Audi Q5 Hybrid Quattro (2011) review

By Ben Pulman 12 January 2011

By Ben Pulman

12 January 2011

This is the Audi Q5 Hybrid Quattro, the first full-production hybrid road car from Audi and our first taste of the modular turbocharged 2.0-litre petrol engine/electric motor mated to a lithium-ion battery pack.

We'd better get used to this: the same tech will appear in the A6 and A8 Hybrids. CAR has just tested the new Audi Q5 Hybrid Quattro, so read on for our first drive review.

How do all these electrical gubbins fit together under the skin of the new Audi Q5 Hybrid Quattro?

Up front is Audi’s tried-and-trusted 2.0-litre TFSI (turbocharged and direct injected) petrol engine, producing 208bhp and 258lb ft.

Drive goes to all four wheels, and the gearbox is an eight-speed automatic, but without a torque convertor. Why no torque convertor? Because sitting in its place (and thus between the engine and gearbox) is a 33kW (and 155lb ft) electric motor – the disc-shaped motor also acts as a starter motor and as a generator.

The 1.3kW lithium-ion battery pack sits under the boot floor (and weighs just 38kg, says Audi), and the combined total output for the hybrid system is 241bhp and 354lb ft. The air-con compressor, brake servo and power steering are now electrically driven too.

How efficient is the new Audi Q5 Hybrid?

A combined fuel figure of 40.4mpg, exactly the same as an auto-equipped 2.0 TDI Q5. Which means diesel-driving Europeans will currently be scoffing.

But the diesel Q5 emits 184g/km of CO2, while the Q5 Hybrid will duck under 160g/km. Basically, this car isn’t aimed at Europe but elsewhere; compared with a conventional 2.0 TFSI Q5’s 32.8mpg and 199g/km, it’s obviously better - and a tenth quicker to 62mph despite the c130kg increase in weight. 

What is the new Audi Q5 Hybrid Quattro like to drive?

Very impressive. You climb in, stab the start button, then stab it again, then get angry, and then sheepishly remember that this is a hybrid and the electric motor is running silently so the petrol engine doesn’t have to.

Audi claims that in EV mode the Q5 Hybrid Quattro can cover 3km at 60km/h (1.86 miles at 37mph), or reach a top speed of 62mph. And despite sub-zero temperatures our test car kept switching into EV mode when we lifted off the power, were at a standstill, or were trundling around at low speeds, despite the need to power the heater and heated seats. While the stop/start systems on non-hybrid Audis frustrate and often don’t work, the Q5 Hybrid's behaviour was exemplary.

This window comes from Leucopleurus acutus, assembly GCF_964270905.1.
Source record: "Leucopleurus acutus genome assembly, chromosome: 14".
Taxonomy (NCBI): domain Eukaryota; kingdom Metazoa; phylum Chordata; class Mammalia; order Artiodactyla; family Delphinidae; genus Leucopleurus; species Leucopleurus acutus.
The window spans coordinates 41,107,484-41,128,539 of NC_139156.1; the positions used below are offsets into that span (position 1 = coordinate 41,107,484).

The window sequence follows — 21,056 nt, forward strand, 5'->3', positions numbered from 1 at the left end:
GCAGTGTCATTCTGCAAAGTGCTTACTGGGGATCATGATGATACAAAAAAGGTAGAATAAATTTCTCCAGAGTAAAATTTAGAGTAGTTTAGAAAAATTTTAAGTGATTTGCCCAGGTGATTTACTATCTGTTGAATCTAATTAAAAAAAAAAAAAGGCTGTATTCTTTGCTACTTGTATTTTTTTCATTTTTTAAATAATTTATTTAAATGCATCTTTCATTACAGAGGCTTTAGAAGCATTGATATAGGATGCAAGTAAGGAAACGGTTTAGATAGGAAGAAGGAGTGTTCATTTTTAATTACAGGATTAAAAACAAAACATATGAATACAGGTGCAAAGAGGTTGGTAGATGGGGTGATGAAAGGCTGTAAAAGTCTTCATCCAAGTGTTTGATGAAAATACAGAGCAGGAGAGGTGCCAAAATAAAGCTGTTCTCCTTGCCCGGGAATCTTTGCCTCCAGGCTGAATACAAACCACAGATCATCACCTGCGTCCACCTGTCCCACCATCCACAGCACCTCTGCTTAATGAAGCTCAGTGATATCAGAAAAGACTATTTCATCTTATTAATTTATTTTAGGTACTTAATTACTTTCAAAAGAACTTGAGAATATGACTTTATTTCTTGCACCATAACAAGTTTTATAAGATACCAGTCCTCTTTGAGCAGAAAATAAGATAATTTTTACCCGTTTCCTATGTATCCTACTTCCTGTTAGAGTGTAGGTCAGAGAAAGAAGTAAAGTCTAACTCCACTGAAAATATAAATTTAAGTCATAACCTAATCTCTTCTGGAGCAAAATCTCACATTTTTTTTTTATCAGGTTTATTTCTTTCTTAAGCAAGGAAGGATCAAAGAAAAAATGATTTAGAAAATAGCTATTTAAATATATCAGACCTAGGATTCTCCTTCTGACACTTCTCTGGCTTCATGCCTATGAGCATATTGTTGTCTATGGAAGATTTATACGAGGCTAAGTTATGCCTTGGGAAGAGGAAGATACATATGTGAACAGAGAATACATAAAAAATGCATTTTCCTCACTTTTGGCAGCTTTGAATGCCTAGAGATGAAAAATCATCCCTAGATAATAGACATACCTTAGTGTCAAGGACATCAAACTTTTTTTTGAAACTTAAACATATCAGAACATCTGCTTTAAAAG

There’s the tiniest jolt when the petrol engine starts back up again, but the transition is pretty much seamless. And even when you accelerate it’s all eerily quiet and very refined: there’s the faintest rorty murmur from the engine, but you’ll hear more wind and road noise than anything under the bonnet. It’s decently quick too, with the electric motor-added torque boosting acceleration.

Is there a Prius-esque bafflement of dials and controls?

Displays straight ahead of the driver and on the multimedia screen let you know when you’re in electric, petrol or hybrid modes, with green arrows telling you when you’re being good and recuperating energy on the overrun or under braking, and orange arrows letting you know you’re bad. Audi’s Power Meter also takes the place of the rev counter, and tells you what percentage of the system’s total output you are using, and whether you’re charging the battery, driving efficiently, or going hell for leather.

The rest of the Q5 qualities are present and correct. The A5-alike dash is beautifully built with top-quality materials, and the rear seats recline and slide depending on whether you want more passenger or boot space. Plus the steering is slicker and the ride better than we remember. It’s a more appealing package than BMW’s X3.


Audi’s new Q5 Hybrid Quattro is very impressive, combining the Q5's excellent qualities with a thoroughly sorted electrified powertrain. The expected extra cost will mean it won’t be a common sight in Europe, but that doesn’t mean it’s not a decent car.

If you do live in Europe, buy diesel if you commute long-distance, but if you’re a city dweller and insist on having a 4x4, then the Q5 Hybrid Quattro is a good choice. 


How much? £38,000
On sale in the UK: September 2011 (est)
Engine: 1984cc 16v turbocharged 4-cyl, 208bhp @ 6000rpm, 258lb ft @ 1500-4200rpm, plus 33kW and 155lb ft electric motor (241bhp and 354lb ft overall)
Transmission: Eight-speed automatic, four-wheel drive
Performance: 7.1sec, 140mph (est), 40.4mpg, sub-160g/km CO2
How heavy / made of? 1885kg (est)/steel
How big (length/width/height in mm)? 4629/1880/1653 (est)


Handling 4 out of 5
Performance 4 out of 5
Usability 4 out of 5
Feelgood factor 4 out of 5
CAR's Rating 4 out of 5

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  • Audi Q5 Hybrid Quattro (2011) review
  • Audi Q5 Hybrid Quattro (2011) review
  • Audi Q5 Hybrid Quattro (2011) review
  • Audi Q5 Hybrid Quattro (2011) review
  • Audi Q5 Hybrid Quattro (2011) review
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